You can find the information on Work and Income(external link)(external link)

From 3pm on 27 March 2020, the COVID-19 Leave Payment is no longer available for employers. Applications already submitted will continue to be processed and paid.

If you don’t have accommodation

The Government is providing temporary accommodation to those required to self-isolate who are unable to do so in their own homes or are travellers visiting New Zealand and do not already have suitable self-isolation accommodation arranged. 

There is a cost for temporary accommodation and the Government will work with each individual or household who uses the service on how to meet this cost.

Read more on the Ministry for Business, Innovation and Employment website(external link)(external link)

Transport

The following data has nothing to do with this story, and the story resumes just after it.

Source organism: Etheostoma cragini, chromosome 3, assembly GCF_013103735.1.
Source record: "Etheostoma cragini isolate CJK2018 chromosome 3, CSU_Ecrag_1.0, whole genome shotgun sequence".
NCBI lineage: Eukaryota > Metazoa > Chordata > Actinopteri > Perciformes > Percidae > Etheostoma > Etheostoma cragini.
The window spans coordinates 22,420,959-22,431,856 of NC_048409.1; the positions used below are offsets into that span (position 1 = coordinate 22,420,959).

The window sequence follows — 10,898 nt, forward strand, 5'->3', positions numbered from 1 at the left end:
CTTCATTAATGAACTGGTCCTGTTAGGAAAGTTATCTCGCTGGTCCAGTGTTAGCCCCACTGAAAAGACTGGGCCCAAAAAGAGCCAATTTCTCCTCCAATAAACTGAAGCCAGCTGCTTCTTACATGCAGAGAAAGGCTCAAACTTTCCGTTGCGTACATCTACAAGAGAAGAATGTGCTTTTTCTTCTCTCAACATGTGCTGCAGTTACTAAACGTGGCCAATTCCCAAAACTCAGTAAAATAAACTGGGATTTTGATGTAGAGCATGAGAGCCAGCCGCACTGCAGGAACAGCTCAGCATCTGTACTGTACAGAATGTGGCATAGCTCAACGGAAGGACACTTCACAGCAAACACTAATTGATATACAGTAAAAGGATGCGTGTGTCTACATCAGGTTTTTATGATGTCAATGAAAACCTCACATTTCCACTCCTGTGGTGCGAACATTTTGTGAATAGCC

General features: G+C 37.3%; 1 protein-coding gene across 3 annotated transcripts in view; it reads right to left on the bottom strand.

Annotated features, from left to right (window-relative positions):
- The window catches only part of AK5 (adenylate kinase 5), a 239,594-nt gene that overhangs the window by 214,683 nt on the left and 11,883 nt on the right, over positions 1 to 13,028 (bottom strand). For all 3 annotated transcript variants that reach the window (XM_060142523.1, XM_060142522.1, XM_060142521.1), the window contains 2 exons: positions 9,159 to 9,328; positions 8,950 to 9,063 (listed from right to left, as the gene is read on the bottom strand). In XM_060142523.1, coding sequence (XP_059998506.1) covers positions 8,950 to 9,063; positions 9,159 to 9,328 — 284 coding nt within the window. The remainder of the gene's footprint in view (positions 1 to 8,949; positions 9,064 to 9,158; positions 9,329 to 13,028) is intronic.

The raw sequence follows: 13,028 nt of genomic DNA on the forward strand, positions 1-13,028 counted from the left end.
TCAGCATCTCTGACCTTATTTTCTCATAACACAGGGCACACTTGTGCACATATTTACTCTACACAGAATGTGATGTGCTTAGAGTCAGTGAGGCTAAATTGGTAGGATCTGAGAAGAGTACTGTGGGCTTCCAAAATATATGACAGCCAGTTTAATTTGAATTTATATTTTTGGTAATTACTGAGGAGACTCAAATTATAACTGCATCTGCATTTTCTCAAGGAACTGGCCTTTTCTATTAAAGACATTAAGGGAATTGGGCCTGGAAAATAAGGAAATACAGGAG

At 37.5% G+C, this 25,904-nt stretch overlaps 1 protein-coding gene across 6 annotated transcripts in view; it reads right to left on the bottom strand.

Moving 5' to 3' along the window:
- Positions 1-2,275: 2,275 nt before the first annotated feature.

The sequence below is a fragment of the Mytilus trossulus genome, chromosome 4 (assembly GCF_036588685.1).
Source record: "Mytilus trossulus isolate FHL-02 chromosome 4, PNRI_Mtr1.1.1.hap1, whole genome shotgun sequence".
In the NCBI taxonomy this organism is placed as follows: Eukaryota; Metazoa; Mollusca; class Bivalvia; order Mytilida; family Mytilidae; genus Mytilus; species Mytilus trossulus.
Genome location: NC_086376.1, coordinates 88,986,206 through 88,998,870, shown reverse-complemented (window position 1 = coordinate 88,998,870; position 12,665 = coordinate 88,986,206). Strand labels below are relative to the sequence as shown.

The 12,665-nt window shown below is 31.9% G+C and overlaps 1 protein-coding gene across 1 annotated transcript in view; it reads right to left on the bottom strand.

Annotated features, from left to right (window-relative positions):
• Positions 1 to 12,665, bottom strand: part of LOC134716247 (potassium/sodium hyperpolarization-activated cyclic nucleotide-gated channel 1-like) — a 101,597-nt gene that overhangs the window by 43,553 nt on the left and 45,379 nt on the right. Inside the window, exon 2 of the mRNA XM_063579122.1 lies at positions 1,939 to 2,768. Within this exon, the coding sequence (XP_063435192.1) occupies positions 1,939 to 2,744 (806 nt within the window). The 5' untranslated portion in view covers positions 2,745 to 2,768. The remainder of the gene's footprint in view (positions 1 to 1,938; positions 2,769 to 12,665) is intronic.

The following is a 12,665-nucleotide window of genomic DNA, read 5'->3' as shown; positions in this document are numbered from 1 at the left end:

Right now, public transport and domestic air travel is restricted only for medical reasons, to get to the supermarket and for those involved in essential services and freight. Air travel is permitted in some cases for people to leave the country and to get home to self-isolate.

Ferry services, road and rail will still be available for the transport of essential goods.

You can use your own transport means (car, bike etc) when you need to access essential services. 

Self-isolation is about staying home and limiting travel. We are asking everyone to limit their movement around the country to help us contain COVID-19.

More information about international air travel and travel for those that are unwell